A pivotal and groundbreaking report from the housing charity Shelter has demanded wholescale changes are made to the nation’s housing policies, including the building of 3.1 million new social homes over the next 20 years.
It is also demanding the establishment of a new regulator to protect social housing and private sector tenants, based on a common set of consumer friendly service standards and backed up by the resources to tackle rogue landlords and protect tenants from no-fault evictions.
Following the horrors of the Grenfell Tower fire, Shelter set up a commission under the stewardship of influential national figures and campaigners. It consulted more than 31,000 people over the course of 12 months and has produced a series of hard-hitting recommendations designed to make “once in a generation” changes to solve the country’s many housing ills.
Launched at the beginning of January, it attracted huge attention from the broadcast, print and digital media. The report’s authors warn that “Unless we act now, we face a future in which a generation of young families will be trapped renting privately for their whole lives, where more and more people will grow old in private rentals, where billions more in welfare costs will be paid to private landlords – and hundreds of thousands more people will be forced into homelessness.”
The Government has already promised new legislation to reshape and revitalise the country’s social housing and the commission’s report has clearly been designed with the aim of strongly influencing future housing policies.
Politicians of all major parties were slammed for their poor records in recent decades, with both Conservative and Labour Governments criticised for failing people over housing.
“Today we are feeling the effects of 40 years of failure in housing policy. This crisis has seen a catastrophic decline in social housing, leaving millions in insecure and unaffordable rented homes – with home ownership an impossible dream, and increasing numbers of people tipped into homelessness.
“From the Second World War up to 1980, we were building an average of around 126,000 social homes every year. Last year, there were only 6,463 new social homes. The private rented sector is bursting at the seams – with many renters trapped in unaffordable, insecure homes.”
The commissioners say that the building of new social housing should be treated as a national infrastructure project. If the development work is funded at least initially from borrowing, they say that the new housing will pay for itself over 39 years, largely through lower housing benefit bills and the economic boost derived from lower rents. The report says that high property prices and high rents have stifled ambition and adversely affected the population’s prosperity.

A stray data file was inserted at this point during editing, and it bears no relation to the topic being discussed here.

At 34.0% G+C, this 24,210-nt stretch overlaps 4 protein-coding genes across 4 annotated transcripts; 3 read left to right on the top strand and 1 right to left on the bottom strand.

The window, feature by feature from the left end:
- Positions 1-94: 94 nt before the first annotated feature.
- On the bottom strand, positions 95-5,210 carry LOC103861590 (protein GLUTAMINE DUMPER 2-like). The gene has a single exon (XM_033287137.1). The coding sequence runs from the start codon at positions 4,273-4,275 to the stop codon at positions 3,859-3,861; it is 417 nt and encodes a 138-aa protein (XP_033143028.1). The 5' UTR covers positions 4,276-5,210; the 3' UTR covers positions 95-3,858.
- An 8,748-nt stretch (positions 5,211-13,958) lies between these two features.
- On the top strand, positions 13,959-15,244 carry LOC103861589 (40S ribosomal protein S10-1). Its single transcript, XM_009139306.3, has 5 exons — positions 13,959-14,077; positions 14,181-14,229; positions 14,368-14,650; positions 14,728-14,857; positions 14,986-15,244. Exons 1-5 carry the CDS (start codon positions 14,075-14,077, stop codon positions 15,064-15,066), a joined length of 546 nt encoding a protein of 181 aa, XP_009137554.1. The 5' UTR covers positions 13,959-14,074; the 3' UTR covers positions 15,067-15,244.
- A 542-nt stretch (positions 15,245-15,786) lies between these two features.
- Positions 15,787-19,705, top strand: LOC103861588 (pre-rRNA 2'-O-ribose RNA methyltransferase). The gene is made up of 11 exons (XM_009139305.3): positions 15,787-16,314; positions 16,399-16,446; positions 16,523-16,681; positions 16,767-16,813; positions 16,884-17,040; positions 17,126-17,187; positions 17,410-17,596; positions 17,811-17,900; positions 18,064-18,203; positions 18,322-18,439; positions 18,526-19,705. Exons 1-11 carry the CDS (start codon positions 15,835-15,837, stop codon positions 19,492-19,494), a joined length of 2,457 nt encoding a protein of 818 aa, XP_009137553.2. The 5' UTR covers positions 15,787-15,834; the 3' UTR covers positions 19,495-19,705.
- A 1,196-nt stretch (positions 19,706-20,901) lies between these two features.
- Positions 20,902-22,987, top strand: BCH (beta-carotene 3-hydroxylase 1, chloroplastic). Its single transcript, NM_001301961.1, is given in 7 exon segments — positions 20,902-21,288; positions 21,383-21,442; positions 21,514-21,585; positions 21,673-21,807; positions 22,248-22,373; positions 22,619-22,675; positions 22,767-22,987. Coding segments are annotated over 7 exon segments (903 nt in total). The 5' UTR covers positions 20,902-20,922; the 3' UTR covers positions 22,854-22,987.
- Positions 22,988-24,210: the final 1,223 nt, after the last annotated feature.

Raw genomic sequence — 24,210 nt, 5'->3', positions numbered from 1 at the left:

The commissioners conducting the study included the former Labour leader Ed Miliband, the Conservative former cabinet minister Sayeeda Warsi, the campaigner Doreen Lawrence, whose son Stephen was murdered in a racist attack in 1993, the former Treasury minister Jim O’Neill, Ed Daffarn of Grenfell United, which represents survivors, and Gavin Kelly of the Resolution Trust thinktank.
Ed Miliband was critical of Labour’s record on social housebuilding during his time in the cabinet and urged Jeremy Corbyn to be more ambitious in setting the opposition’s plans for new housing. Baroness Warsi and Jim O’Neil acknowledged that this was a problem the market alone could not solve.
One of the main findings is how the current regulatory system is failing social renters. In 2017-18 the average time taken for a decision by the housing ombudsman was eight months.
The commission is demanding a regulator with similar muscle to the body set up in the aftermath of the financial crisis to fix a system that has left social tenants feeling ignored or branded as troublemakers for raising serious concerns.
The commission also proposes a new national tenants’ organisation to give social housing residents a voice at a regional and national level and the scrapping of rules that slow down tenants from complaining to a regulator.
These views chime with those voiced by Grenfell United, who represent the families of those who died in the fire, as well as survivors and neighbours.
Research for the commission by the Britain Thinks agency found that 31 per cent of social renters feel their landlord does not think about their interests when making decisions, a figure that rises to 38 per cent in London. Nationally only 19 per cent of social renters felt able to influence the decisions made by their landlord about their home.
Ed Daffarn said: “Social housing is not like choosing a doctor – you can’t just up sticks and move if your housing association gets a low rating. Much more is needed to put power in residents’ hands. We need a new regulation system that will be proactive and fight for residents, with real repercussions for housing associations or councils that fail in their duty.”
The Government has not made a formal response to the report’s publication but it will be under pressure to include many of its recommendations in a forthcoming White Paper on social housing. Housing Secretary, James Brokenshire, has previously stated he wants to make social landlords more accountable to tenants and was conscious of the “need to increase regulation”.
By Patrick Mooney, editor